This piece was written as part of GreenChange Blog Action Day. Learn more here.I'm not going to pull any punches here. I detest the two party system. I believe that it undermines representative government. It makes our government more responsive to corporations than to citizens. It decreases the chances of progress and it results in many good ideas being shut out of the national political debate.
The limits imposed on this nation by the two party system are slowly leading to its demise. Partisan gridlock in Washington, outright corruption, the absurd difficulty of kicking out incumbents, corporate control of Washington, and the infamous backwardness of many local governments (among many things) are all symptoms of this same disease. And I do not use that language lightly.
Many have said that there is no difference between the two major parties. This is obviously false. However, they can accurately be described as two sides of the same corporatist coin. On one side of the coin, Republicans give away billions to the "defense" industry and appoint lobbyists to head government agencies and are just blatantly corrupt. And when you flip it over, Democrats...well, give away billions to the "defense" industry and appoint lobbyists to head government agencies and are just blatantly corrupt. Sure, there are many differences, too - Republicans generally support less regulation, Democrats tend to be pro-choice, Democrats are generally more supportive of health care reform attempts, and Republicans have recently turned into the party of Oppose Anything That Would Vindicate Obama. In the words of Bill Maher,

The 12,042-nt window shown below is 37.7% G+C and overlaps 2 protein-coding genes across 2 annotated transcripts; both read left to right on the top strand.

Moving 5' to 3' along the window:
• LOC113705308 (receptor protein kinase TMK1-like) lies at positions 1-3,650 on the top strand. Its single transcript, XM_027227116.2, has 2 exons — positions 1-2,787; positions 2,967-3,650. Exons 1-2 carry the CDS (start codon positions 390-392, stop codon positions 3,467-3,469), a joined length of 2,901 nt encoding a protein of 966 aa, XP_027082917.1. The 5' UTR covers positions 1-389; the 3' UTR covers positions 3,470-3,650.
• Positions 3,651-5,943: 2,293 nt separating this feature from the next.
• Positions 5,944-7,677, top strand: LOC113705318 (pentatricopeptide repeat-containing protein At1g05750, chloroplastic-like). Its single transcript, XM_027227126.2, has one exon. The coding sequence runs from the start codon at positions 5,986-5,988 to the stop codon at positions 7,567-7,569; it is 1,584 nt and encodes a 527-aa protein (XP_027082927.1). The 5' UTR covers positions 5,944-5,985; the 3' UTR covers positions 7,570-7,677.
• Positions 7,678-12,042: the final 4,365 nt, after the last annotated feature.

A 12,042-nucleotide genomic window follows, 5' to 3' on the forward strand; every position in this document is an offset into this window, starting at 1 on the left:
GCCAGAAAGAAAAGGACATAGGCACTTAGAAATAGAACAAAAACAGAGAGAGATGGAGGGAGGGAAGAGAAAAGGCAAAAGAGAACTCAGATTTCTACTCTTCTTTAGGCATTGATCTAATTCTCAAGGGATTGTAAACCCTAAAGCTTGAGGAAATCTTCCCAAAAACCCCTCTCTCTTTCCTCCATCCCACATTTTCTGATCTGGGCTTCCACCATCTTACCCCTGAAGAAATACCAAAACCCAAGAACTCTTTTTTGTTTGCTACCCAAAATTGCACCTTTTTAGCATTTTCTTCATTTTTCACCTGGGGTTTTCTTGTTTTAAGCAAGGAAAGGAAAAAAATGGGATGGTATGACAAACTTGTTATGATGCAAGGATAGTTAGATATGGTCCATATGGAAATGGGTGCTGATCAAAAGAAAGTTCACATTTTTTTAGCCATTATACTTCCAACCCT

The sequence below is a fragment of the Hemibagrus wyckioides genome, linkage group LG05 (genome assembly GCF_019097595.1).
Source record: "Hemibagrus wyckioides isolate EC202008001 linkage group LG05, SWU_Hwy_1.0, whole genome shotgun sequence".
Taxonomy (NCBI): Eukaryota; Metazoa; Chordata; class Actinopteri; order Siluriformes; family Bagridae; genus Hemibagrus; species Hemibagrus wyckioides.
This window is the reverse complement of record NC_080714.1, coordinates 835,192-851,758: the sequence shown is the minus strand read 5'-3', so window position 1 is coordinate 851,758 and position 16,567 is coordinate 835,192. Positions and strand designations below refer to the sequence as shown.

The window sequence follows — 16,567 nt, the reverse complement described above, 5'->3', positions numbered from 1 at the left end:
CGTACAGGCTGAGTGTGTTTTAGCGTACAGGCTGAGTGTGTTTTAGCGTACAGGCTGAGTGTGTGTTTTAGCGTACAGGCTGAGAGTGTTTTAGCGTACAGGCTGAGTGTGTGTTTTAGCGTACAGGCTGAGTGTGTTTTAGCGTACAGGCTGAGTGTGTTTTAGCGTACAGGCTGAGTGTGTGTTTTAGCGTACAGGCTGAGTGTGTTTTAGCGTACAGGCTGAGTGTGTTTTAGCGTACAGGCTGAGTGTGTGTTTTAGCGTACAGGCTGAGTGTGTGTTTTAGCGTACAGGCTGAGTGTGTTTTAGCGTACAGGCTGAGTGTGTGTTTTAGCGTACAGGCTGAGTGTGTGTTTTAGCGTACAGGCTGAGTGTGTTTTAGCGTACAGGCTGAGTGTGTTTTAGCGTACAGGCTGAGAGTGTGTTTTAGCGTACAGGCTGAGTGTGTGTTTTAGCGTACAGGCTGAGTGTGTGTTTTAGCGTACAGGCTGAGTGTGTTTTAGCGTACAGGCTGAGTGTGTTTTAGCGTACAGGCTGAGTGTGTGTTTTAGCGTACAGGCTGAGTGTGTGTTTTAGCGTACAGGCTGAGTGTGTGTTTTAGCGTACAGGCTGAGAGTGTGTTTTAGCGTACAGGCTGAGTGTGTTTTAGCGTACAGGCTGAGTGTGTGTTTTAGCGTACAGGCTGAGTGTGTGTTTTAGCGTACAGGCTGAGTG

We have a center-right party and a crazy party. Over the last 30 years, the Democrats have moved to the right, and the Republicans have moved into a mental hospital.
These are not great choices. And that's the essence of the duopoly on politics: it limits voters' choices to the point of them not having a very representative government. When they want climate change legislation, they get nothing. When they want single payer, they get nothing. When they want to end the war in Iraq, they get an increase of military contractors.
This limitation of choice is not a coincidence. And that brings me to my first bullet point...
Basically what I'm saying here is that the two party system is not as much of a naturally occurring phenomenon as many people believe it is. There are many laws and practices in place that create a vicious cycle of third party failure. As election law expert Richard Winger points out,
The U.S. voter has less choice for whom to vote than his great-grandfather did.
Although the U.S. has made great strides during the 20th century in enfranchising citizens who formerly were denied the right to vote (women, blacks, poor people), we have been losing ground on the parallel problem of what choice a voter has, once he gets a ballot.
In the 1896 general election, every single congressional district in the nation had at least two candidates on the ballot. The average district had 3.1 candidates on the ballot.
In the 1912 general election, the average election ballot had 4.1 candidates for Congress. But in 1984, there were only 2.3 candidates for Congress on the typical general election ballot, and one-ninth of the districts (49 out of 435) had only one candidate on the ballot.
The modern-day voter's choice is even more limited in state legislative races. In 1984 6,881 seats were at stake. An astounding 2,815 (41 percent) had only one candidate per position on the ballot.
In some important states, such as Texas, Massachusetts, and Florida, over half of the legislators were elected with no one on the ballot against them.
The blame for the declining number of choices on our ballots can be laid squarely at the feet of state legislators. Many of them have made it far too difficult for candidates to get on the ballot.